Leading into Kate Fay’s Ambassador Series dinner held recently, Kate held a session with five very lucky Beef and Lamb Excellence Award chefs in her Cibo kitchen. Kate chatted to these chefs and talked them through some of her tips on cooking with New Zealand beef and lamb. It was a chance for these chefs to have an opportunity to chat to an Ambassador Chef, ask questions and talk through menu applications using beef and lamb.
Of interest was the use of lamb bacon as a garnish, which Kate often uses on her dishes. She says it adds an intense flavour and interesting texture to her lamb dishes. Kate uses lamb rib to create the bacon and says the lamb flavour is distinguishable straight away but is not overpowered by strong fatty flavours which can come from using lamb rib. The cooking process removes a lot of the fat and the acidity of the brining process also counteracts the fattiness. The end result is a dry and crispy texture so Kate advises to use this as a garnish on a dish with good moisture content to contrast. At her Ambassador Series Dinner, Kate served it with her lamb sausage roll with a pea salad, pea purée and mint gel, which added the necessary moisture and fresh flavour to cut through the intense lamb flavour.
Kate prepares the lamb bacon in large batches to save time and to ensure she always has a supply on hand to heat through for service. Below, Kate shares the process of how she prepares the ribs and turns them into her delicious lamb bacon.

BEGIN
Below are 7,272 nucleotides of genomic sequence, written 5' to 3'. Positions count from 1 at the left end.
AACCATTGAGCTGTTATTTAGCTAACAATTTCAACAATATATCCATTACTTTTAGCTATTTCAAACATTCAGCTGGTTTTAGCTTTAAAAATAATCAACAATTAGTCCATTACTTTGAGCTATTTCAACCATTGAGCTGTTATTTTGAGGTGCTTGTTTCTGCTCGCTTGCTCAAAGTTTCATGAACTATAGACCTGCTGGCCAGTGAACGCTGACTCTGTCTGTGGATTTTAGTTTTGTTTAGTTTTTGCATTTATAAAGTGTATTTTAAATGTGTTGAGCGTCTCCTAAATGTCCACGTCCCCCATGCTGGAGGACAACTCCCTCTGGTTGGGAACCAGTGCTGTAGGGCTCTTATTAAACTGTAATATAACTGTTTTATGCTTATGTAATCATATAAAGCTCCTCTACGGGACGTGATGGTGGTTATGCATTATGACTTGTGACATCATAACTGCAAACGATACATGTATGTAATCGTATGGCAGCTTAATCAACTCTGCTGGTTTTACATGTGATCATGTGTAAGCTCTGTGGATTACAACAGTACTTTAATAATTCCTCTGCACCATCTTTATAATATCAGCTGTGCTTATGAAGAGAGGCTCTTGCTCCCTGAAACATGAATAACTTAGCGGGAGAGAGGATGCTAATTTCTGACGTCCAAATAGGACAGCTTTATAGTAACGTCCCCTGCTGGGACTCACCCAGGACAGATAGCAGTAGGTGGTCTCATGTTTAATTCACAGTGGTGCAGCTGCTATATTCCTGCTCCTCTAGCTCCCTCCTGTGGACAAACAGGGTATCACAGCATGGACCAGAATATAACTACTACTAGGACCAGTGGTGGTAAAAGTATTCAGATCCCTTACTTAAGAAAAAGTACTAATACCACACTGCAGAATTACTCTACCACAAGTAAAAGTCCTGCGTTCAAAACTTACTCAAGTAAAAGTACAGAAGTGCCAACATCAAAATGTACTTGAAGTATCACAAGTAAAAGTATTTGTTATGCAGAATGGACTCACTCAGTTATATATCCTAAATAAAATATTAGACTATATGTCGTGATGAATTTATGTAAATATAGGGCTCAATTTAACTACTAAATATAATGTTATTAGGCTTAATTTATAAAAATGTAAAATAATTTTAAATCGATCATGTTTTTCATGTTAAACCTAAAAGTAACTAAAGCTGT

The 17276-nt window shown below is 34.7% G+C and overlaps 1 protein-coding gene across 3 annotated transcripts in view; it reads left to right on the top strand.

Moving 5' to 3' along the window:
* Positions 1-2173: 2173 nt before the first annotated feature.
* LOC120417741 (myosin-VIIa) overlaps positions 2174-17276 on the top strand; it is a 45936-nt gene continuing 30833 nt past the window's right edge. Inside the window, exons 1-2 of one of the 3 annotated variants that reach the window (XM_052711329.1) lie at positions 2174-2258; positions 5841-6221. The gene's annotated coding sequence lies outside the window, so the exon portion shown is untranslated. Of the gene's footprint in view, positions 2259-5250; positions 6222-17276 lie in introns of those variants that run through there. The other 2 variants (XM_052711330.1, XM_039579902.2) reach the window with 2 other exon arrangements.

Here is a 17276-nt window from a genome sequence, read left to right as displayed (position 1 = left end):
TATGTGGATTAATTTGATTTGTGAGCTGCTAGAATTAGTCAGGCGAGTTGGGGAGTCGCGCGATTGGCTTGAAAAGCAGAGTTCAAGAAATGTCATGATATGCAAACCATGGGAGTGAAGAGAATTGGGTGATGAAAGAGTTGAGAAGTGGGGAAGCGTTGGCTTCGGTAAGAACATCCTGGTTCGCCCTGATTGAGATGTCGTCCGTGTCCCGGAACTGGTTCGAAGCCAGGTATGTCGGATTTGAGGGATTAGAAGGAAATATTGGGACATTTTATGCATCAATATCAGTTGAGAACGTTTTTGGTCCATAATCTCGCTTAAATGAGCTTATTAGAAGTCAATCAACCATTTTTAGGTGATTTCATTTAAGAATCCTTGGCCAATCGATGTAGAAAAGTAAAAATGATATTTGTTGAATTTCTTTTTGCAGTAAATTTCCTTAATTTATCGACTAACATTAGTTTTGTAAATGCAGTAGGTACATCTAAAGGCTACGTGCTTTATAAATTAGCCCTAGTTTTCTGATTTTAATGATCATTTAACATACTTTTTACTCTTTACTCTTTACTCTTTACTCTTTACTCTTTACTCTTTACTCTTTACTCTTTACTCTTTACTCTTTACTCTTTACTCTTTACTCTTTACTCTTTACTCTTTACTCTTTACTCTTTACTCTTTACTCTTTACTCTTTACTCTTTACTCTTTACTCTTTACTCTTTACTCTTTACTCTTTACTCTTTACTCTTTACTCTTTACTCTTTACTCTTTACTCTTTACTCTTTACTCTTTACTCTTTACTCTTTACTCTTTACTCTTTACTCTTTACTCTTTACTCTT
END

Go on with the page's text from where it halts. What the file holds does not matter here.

- Step one is to brine the ribs using some pink salt, a bit like corning. Leave the ribs to brine for 24 hours, then take them out, wash them and pat dry.
- Step two is to braise the ribs in water or a lamb stock using aromatics such as onions and carrots. Braise for about 2 hours at 160°C. Once the rib meat is tender, carefully remove the bones and lay the meat flat on a baking paper lined tray. Place another sheet of baking paper over the rib meat and press flat with a heavy weight and leave overnight. Be careful not to over braise the ribs as you don’t want the meat falling apart. However, Kate says the layer of sinew which remains on the meat is good for holding the meat together.
- The following day, hand cut into thick slices and press flat again with a heavy weight while baking at about 170°C to avoid curling. Kate says a lot of fat will yield off during this process and once the slices are browned take them out of the oven, allow to cool and store.
- Gently warm the slices through to serve.